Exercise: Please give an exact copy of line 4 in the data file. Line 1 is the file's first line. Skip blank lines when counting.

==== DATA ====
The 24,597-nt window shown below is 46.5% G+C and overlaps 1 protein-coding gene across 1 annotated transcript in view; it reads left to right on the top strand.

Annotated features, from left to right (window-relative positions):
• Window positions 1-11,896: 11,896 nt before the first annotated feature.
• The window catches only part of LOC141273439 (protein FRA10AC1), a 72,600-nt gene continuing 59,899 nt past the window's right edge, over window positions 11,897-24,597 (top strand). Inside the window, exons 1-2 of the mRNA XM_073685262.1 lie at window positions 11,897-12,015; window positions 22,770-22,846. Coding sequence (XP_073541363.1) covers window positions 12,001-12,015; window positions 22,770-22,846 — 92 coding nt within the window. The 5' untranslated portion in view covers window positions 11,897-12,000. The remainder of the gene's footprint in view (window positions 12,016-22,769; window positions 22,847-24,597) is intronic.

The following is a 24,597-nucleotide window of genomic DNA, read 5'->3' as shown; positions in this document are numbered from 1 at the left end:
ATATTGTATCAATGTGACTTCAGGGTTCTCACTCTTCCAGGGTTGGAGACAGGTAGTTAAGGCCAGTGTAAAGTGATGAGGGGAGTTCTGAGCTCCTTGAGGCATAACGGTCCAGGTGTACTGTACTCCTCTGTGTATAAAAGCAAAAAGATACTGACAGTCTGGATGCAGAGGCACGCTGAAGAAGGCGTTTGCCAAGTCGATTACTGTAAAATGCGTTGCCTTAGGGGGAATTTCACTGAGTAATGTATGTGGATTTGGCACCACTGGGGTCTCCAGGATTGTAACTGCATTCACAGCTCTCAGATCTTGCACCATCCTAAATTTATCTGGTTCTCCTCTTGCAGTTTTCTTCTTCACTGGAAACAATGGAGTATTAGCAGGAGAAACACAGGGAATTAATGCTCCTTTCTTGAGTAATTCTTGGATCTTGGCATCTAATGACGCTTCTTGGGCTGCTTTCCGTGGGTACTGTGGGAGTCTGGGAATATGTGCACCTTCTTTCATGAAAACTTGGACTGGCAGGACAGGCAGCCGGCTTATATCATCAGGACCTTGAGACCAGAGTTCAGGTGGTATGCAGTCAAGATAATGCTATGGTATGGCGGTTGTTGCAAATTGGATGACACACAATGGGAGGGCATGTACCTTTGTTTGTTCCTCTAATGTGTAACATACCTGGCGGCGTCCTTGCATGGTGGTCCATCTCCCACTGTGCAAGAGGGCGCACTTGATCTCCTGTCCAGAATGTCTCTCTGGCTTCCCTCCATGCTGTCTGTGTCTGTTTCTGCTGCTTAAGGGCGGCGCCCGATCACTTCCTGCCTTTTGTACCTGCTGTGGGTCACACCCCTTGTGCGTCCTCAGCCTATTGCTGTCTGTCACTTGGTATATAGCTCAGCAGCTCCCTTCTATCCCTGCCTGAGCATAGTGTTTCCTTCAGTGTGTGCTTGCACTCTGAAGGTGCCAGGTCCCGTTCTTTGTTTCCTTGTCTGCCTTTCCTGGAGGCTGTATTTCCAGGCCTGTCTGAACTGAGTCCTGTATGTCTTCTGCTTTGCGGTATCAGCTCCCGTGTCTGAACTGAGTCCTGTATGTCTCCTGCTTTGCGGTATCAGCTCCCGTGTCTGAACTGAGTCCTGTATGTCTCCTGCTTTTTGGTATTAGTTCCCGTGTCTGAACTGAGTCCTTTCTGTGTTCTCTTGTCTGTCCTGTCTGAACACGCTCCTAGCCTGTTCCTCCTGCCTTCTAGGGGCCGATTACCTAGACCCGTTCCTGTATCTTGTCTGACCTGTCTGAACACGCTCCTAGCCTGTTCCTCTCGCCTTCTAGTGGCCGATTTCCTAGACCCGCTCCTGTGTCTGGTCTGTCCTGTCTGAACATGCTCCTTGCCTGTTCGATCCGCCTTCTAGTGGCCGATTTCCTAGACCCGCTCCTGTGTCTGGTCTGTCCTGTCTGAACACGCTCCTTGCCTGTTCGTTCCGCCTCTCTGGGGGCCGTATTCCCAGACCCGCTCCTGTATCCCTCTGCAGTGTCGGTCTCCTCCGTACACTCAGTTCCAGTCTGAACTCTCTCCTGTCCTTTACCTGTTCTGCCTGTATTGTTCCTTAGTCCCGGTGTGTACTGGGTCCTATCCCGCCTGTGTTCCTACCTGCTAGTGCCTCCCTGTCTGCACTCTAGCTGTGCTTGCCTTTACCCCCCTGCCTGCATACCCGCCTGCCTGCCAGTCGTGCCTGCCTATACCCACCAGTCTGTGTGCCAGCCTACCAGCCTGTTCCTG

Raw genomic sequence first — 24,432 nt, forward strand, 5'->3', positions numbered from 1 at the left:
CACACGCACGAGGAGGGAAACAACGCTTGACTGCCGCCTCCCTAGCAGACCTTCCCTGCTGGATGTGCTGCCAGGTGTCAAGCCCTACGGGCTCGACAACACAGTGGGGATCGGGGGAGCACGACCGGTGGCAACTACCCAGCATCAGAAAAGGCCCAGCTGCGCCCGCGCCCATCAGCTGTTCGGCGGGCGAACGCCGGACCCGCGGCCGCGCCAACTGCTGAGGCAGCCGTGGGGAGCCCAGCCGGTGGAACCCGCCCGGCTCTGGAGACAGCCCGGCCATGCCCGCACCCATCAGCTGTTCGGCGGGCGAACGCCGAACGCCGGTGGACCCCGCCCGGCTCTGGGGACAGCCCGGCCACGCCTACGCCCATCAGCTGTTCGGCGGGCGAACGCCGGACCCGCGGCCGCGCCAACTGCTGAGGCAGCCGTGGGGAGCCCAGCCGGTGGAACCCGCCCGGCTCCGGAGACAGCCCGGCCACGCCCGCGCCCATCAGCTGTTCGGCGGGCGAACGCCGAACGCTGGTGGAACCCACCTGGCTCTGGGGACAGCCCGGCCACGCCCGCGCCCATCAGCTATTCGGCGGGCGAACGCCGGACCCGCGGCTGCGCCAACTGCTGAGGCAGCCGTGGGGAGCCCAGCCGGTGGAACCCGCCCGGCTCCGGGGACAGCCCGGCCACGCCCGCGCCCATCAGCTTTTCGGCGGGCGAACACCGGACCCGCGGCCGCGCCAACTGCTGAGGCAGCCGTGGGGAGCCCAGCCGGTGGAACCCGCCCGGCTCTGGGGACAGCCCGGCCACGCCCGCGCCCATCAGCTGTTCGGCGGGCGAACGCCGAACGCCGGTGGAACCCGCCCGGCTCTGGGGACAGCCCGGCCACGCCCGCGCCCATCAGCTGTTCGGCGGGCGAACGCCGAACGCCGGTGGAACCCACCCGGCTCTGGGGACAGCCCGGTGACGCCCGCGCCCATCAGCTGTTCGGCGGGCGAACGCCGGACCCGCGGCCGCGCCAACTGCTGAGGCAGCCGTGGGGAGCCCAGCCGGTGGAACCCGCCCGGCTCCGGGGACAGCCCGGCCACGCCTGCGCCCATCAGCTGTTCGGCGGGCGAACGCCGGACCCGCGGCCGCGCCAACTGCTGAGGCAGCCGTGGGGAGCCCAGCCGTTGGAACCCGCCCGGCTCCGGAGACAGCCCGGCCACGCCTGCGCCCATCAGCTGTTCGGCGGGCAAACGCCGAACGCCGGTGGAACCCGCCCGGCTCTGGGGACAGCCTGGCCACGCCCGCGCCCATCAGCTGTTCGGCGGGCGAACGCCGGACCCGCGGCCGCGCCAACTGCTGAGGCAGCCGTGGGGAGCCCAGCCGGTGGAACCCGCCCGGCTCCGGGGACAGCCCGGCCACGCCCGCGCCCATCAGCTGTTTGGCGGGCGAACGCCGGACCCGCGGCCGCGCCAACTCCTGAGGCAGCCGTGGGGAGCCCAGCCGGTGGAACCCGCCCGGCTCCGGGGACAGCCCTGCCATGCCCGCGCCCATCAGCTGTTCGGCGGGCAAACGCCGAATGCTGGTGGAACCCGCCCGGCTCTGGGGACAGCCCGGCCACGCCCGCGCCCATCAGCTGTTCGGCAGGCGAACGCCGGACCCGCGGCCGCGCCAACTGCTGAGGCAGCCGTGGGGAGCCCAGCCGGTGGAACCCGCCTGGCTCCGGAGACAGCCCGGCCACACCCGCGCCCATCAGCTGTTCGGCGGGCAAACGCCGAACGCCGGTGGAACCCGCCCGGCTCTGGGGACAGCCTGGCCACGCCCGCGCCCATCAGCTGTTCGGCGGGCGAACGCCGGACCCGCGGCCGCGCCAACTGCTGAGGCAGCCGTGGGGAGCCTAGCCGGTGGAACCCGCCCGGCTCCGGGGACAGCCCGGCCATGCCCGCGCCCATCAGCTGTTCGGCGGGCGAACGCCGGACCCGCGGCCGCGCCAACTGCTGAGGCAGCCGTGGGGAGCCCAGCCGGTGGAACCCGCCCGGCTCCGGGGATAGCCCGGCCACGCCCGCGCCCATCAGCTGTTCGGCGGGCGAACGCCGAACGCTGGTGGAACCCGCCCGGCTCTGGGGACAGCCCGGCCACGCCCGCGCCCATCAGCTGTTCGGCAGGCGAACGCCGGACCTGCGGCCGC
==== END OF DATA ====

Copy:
• The window catches only part of LOC141273439 (protein FRA10AC1), a 72,600-nt gene continuing 59,899 nt past the window's right edge, over window positions 11,897-24,597 (top strand). Inside the window, exons 1-2 of the mRNA XM_073685262.1 lie at window positions 11,897-12,015; window positions 22,770-22,846. Coding sequence (XP_073541363.1) covers window positions 12,001-12,015; window positions 22,770-22,846 — 92 coding nt within the window. The 5' untranslated portion in view covers window positions 11,897-12,000. The remainder of the gene's footprint in view (window positions 12,016-22,769; window positions 22,847-24,597) is intronic.